Three reasons why Oprah would make a good president:
At some point during the presidential election, I read Achille Mbembe’s article “Necropolitics” on defining sovereignty as dictating who can be killed. Russia’s manipulation of the campaign had yet to be raised with any serious credibility except potential blackmail from watersports. Some computer scientists put forward the possibility of tampering with voting machines, but that had been dismissed. Early on, when the Trump agenda was “The Wall” and he increased the ICE agenda, the connection to Necropolitics was clear. We already have obvious ghettos, and with ICE stomping through to deport “illegal immigrants,” these ghettos start to resemble original ghettos. The Wall’s analogs in symbol,
I now view Hillary with the love/hate of an ex-girlfriend. Bernie’s been a great disappointment. Even Jeb Bush is more appealing at this point. A wimp like him would lead the country with safe inaction. But instead, we’ve got Bernie throwing chairs, and Hillary clutching her pearls in lofty dismay. Instead of demonstrating leadership, my party is in the middle of a bad marriage. Clearly, class issues matter here, too: Uptown girls make arched eyebrows and snide excoriations at Brooklyn street kids who resort to verbal shivs. We don’t talk about that, though. In 08, feminist philosopher Nancy Frasier criticized Hillary and her supporters
It’s the same shining city for those relative few who are lucky enough to live in its good neighborhoods. But for the people who are excluded, for the people who are locked out, all they can do is stare from a distance at that city’s glimmering towers.
– Mario Cuomo, 1984 DNC
Big Bird was almost executed in the last election, and his stay of execution was a relief to progressives and liberals. An email exchange with a colleague reminded me about using Sesame Street in a class activity for teaching about the “death of the humanities.” Introduction to Humanities that semester focused on public humanities and the democratization of the humanities through new technology. New technology meant writing, the printing press, up to the internet, of course. Maybe students would feel empowered if they could connect “great art” or “high art” to DIY art [we watched performing arts fundraiser Ben Cameron’s Ted Talk for this]. By
In a picture, when a child touches a black president’s hair, representational politics changes the world. In the 90s when academics and television pundits were busily engaged in the culture wars, I believed mastering the politics of representation was revolutionary. Surely, transformative images would en/gender transformative politics, and that social change could come from studying and politicizing media, popular culture, language, and discourse. There had to be some momentous connection between representation in images and representative democracy. In those days, young Turks in English departments fought old white guys about the canon, which entailed fierce battles over ethnic/area studies, women’s studies, and the relative merits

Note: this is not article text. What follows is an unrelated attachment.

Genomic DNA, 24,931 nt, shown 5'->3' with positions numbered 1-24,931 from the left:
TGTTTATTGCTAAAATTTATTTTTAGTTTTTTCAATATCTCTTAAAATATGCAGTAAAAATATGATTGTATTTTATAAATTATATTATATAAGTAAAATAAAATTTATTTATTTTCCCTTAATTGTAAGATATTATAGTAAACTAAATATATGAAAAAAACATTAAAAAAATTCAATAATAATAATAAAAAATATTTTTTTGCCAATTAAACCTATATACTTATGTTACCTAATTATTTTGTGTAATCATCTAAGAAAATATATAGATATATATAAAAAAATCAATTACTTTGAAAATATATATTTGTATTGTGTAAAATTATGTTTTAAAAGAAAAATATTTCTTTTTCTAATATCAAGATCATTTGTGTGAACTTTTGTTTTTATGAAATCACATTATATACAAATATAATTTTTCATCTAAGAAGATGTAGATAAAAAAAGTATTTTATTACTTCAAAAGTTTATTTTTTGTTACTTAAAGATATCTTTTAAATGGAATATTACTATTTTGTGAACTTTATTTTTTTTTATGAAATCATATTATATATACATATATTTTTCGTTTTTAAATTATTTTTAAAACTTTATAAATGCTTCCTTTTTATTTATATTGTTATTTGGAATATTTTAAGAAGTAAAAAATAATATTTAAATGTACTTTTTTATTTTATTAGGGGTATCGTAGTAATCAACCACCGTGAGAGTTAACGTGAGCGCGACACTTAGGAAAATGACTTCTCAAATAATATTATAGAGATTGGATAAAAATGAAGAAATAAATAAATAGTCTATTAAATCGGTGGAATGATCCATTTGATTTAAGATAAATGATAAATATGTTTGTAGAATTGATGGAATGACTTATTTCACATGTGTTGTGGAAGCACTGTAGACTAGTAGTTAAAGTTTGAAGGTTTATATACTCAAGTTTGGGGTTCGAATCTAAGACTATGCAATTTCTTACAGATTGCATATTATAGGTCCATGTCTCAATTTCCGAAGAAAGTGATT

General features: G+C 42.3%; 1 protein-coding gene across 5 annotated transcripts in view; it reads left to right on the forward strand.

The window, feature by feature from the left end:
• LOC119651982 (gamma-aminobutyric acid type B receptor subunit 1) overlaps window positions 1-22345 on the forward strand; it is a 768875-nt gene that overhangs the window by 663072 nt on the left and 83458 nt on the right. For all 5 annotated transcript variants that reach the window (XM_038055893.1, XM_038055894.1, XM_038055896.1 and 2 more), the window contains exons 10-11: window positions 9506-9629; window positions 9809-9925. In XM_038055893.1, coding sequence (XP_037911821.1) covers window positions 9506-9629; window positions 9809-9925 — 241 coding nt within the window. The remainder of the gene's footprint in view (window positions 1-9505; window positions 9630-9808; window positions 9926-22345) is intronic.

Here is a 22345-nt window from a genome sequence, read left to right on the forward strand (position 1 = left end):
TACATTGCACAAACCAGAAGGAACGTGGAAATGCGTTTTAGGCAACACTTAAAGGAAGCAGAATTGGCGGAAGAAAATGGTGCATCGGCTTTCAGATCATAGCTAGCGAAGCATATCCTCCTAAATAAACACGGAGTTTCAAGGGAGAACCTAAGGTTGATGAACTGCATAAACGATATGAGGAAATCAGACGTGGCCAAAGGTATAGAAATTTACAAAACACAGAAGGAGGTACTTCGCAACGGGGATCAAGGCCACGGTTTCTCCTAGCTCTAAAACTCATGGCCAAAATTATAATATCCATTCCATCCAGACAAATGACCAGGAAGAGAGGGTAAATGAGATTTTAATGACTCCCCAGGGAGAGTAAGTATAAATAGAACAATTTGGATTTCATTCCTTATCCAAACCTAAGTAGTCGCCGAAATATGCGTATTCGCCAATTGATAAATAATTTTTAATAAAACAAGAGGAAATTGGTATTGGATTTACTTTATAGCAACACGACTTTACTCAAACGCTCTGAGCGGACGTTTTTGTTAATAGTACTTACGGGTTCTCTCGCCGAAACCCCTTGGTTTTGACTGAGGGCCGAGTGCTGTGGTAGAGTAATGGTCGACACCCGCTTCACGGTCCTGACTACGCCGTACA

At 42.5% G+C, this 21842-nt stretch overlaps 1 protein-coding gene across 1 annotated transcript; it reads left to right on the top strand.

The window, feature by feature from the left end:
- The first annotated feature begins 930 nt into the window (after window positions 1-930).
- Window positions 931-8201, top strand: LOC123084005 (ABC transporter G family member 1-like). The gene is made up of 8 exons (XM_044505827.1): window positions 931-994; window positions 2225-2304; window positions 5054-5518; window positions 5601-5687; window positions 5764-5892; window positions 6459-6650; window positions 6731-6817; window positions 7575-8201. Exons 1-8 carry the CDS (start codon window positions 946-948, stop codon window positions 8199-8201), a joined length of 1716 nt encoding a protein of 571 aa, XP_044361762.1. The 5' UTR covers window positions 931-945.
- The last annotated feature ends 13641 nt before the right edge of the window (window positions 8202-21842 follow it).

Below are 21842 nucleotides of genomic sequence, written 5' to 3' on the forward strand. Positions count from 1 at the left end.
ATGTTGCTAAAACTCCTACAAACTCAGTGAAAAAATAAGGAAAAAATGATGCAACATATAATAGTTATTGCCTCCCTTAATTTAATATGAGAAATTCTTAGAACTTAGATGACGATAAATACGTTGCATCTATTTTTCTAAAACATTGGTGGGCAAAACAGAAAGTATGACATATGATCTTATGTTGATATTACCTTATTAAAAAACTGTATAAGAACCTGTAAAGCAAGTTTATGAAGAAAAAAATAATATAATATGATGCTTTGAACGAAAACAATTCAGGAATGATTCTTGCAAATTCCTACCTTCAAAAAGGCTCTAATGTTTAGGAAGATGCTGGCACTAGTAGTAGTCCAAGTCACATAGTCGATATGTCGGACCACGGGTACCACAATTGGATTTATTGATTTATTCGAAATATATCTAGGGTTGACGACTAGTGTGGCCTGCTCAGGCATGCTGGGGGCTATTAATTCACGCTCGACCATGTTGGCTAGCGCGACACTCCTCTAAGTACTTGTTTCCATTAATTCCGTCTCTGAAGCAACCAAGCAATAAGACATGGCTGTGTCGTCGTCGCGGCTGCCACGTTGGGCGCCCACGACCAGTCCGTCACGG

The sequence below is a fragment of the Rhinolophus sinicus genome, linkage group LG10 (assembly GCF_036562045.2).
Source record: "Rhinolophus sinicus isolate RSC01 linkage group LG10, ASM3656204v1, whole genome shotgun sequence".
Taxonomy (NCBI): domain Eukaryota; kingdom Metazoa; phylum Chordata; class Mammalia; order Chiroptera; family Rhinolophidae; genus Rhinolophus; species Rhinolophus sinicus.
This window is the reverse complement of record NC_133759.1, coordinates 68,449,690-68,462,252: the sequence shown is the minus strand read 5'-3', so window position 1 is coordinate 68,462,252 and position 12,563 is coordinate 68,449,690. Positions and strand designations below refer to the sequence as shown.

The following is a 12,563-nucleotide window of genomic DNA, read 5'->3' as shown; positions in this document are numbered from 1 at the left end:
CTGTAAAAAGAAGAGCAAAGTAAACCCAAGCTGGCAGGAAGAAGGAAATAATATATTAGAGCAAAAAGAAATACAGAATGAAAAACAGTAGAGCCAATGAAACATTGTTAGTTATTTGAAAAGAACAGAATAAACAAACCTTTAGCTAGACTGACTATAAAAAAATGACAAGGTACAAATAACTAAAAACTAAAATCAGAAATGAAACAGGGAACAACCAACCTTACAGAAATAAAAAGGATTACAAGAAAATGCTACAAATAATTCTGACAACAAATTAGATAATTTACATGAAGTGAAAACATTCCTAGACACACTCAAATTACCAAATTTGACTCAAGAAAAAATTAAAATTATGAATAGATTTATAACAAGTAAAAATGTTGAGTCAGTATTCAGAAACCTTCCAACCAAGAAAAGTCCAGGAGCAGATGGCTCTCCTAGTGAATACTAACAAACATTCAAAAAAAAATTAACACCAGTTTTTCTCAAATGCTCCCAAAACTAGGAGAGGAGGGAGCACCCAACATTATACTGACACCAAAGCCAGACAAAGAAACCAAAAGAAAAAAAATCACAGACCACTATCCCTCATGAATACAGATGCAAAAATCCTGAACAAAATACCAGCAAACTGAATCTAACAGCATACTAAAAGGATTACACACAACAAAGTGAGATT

Viewing Obama’s victory on television was eye opening because it showed how much I’ve let the birthers, Tea Partiers, and 1% define my reality. On Tuesday night I watched Fox News because that is who I wanted to narrate my election returns. Call me a masochist. I couldn’t find the Fox station – a funny commentary on my news viewing habits, since I have no problems finding the channel for other shows. I settled on MSNBC. Love that Rachel. I never doubted that Romney would prevail because I’m that jaded. I lost hope early in this election. At 10:00ish on election night, I was explaining
Fellow-citizens, we can not escape history. We of this Congress and this Administration will be remembered in spite of ourselves. No personal significance or insignificance can spare one or another of us. The fiery trial through which we pass will light us down in honor or dishonor to the latest generation. We say we are for the Union. The world will not forget that we say this. We know how to save the Union. The world knows we do know how to save it. We, even we here, hold the power and bear the responsibility. In giving freedom to the slave we assure freedom to the free–honorable alike in what we give and what we preserve. We shall nobly save or meanly lose the last best hope of earth. Other means may succeed; this could not fail. The way is plain, peaceful, generous, just–a way which if followed the world will forever applaud and God must forever bless.
Romney quoted Abraham Lincoln on the emancipation of slaves to advance an agenda for the 1%. Must be his love for bayonets and horses that inspired him.
Today Rupert Murdoch called Obama “dangerous” according to an article in the Huffington Post: “I think Barack Obama would describe himself as a pragmatic leftist but he’s not an extremist,” Murdoch said. “I think he sees himself as a president for change and that involves bigger government. He’s made no secret of that. I think that’s dangerous.” This statement reminded me of something I read in the YWCA Dialogue on Race reading packet. I first heard this phrase of “dangerous negro” in an article called “Struggle and Transformation: The Challenge of Martin Luther King, Jr.” by Vincent Harding, written in the mid-80s. Vincent Harding is